By Staff Sgt. Cody HardingJune 1, 2013
GJILAN, Kosovo - The Multinational Battle Group - East Kosovo Forces 17 Joint Law Enforcement Liaison Team met with Polish soldiers, the European Union Rule of Law mission in Kosovo, known as EULEX, and the Kosovo Police in Gjilan to enforce security measures along the Administrative Boundary Line between Kosovo and Serbia, May 29.
The JLELT, comprised of soldiers from Headquarters and Headquarters Company, 525th Battlefield Surveillance Brigade, operates alongside their counterparts from various nations and organizations to train and prepare the KP and Kosovo Border Police to provide a safe and secure environment in Kosovo. They also serve as a liaison between the Kosovo Police and KFOR, inviting the local institutions to ask for training or assistance from the NATO-led mission.
U.S. Army Capt. Anthony Wilkins, from Kansas City, Mo., said the level of professionalism and technical proficiency he's seen while working with the KBP has been impressive.
"It makes it easier, but at the same time it's challenging as well," said Wilkins. "With a higher level of training, you have to dig into your kit bag deeper to find training to help them progress."
On this day's patrol, the JLELT visited Gate 6, which was under renovation from a recent move. They met with Ruzhd Abdulahu, the KBP commander at Gate 6, and members of EULEX who came to inspect the site. Later, they joined the KBP on a dismounted patrol of small mountain roads in the area that are often used by smugglers attempting to get around the gate security.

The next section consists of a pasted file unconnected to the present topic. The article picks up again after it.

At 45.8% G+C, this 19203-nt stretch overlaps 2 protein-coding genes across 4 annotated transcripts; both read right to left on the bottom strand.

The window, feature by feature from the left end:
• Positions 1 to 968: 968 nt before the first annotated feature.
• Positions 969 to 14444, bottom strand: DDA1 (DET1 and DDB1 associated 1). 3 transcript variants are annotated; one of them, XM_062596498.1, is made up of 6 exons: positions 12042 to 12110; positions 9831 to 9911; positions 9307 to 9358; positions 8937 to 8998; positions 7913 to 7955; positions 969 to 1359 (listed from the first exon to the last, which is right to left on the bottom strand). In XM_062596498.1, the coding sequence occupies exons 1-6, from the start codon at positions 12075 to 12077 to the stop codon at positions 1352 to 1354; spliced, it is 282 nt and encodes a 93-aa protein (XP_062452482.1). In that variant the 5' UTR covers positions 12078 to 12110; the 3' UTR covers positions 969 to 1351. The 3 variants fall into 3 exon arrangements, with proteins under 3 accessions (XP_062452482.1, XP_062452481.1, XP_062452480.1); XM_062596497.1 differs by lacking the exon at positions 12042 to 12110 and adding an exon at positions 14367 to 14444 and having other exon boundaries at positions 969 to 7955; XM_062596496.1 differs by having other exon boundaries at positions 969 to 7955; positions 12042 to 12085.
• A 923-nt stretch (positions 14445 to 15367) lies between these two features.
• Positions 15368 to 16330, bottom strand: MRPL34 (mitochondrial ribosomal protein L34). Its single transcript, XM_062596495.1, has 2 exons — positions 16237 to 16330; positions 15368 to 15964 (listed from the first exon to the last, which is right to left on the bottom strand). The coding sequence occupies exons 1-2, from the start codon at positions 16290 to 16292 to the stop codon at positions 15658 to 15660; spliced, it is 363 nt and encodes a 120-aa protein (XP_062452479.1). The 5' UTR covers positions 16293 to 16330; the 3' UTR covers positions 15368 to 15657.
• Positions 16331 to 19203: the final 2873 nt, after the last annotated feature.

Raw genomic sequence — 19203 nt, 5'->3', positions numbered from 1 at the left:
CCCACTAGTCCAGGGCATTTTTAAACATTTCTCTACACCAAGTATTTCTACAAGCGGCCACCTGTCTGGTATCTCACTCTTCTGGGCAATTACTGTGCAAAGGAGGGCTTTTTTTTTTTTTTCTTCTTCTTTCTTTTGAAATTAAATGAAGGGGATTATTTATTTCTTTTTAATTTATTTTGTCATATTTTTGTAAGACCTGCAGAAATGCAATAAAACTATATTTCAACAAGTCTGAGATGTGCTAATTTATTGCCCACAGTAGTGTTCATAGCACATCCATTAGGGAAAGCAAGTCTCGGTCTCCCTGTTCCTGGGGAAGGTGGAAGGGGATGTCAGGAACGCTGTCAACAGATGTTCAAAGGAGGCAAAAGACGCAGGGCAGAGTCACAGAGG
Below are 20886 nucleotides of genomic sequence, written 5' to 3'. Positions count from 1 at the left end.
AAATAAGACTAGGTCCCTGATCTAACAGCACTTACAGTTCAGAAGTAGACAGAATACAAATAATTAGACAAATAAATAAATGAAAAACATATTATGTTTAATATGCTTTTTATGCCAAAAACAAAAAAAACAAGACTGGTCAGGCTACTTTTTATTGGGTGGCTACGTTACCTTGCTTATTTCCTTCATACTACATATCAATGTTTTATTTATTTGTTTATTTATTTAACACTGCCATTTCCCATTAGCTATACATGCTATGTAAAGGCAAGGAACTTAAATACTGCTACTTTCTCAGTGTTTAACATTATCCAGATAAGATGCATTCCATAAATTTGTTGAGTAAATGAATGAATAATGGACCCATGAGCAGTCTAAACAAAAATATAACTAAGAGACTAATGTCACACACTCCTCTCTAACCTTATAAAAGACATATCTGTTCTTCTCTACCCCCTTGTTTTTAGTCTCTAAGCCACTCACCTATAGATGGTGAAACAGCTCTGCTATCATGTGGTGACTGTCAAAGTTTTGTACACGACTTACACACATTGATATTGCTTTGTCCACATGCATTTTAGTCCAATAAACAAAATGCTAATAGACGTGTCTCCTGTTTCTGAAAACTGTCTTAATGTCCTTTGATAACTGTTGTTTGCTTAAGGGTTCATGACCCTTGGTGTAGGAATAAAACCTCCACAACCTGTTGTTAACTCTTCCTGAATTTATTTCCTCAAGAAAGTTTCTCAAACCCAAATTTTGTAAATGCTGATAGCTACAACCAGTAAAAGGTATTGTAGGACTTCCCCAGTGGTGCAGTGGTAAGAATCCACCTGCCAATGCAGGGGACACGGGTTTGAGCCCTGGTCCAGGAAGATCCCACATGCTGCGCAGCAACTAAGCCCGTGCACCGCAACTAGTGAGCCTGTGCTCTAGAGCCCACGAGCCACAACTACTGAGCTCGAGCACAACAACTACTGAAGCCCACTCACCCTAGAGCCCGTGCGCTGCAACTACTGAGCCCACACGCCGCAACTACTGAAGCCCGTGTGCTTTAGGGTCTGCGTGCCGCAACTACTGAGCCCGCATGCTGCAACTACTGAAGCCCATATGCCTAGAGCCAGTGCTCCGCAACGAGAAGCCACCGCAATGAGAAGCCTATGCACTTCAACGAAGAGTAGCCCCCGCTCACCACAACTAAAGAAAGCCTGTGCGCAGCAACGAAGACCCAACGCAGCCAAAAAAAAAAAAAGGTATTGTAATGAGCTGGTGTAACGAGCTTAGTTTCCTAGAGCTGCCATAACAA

Guzmend Jakupi, a member of the KBP, said it felt good to perform the joint patrols with KFOR.
"We like to have the joint patrols," Jakupi said. "We like to see if we can catch something, like the smugglers. We can stop them. We have to stop them."
The KBP checked several sites that have been used by smugglers in the past and set up a vehicle control point on several of the roads, stopping vehicles moving to and from Serbia to inspect their vehicles and check their credentials.
Polish Army Private 1st Class Pawel Pelc, with the 23rd Artillery Regiment, said that keeping the boundary safe leads to keeping the people of Kosovo safe.
"I think we can give them peace here," Pelc said. "And they will feel better, not worry about their families."
Though the KFOR 17 JLELT has been in Kosovo for less than a month, U.S. Army Chief Warrant Officer Two Andre Harris has already been on three joint patrols with the KP and KBP. He said that building a rapport with his Kosovo counterparts, a critical part of their mission, was made easier by previous KFOR rotations.
"To be honest, I believe it is second nature to [the KBP]," Harris, from Rochester, N.Y. said. "This is KFOR 17, so they've seen rotation after rotation, so they're used to it. There's a bit of a transition period where the new unit has to build their rapport, but ultimately they're very cognizant of the new units coming in, so there's no issue. They're able to adapt."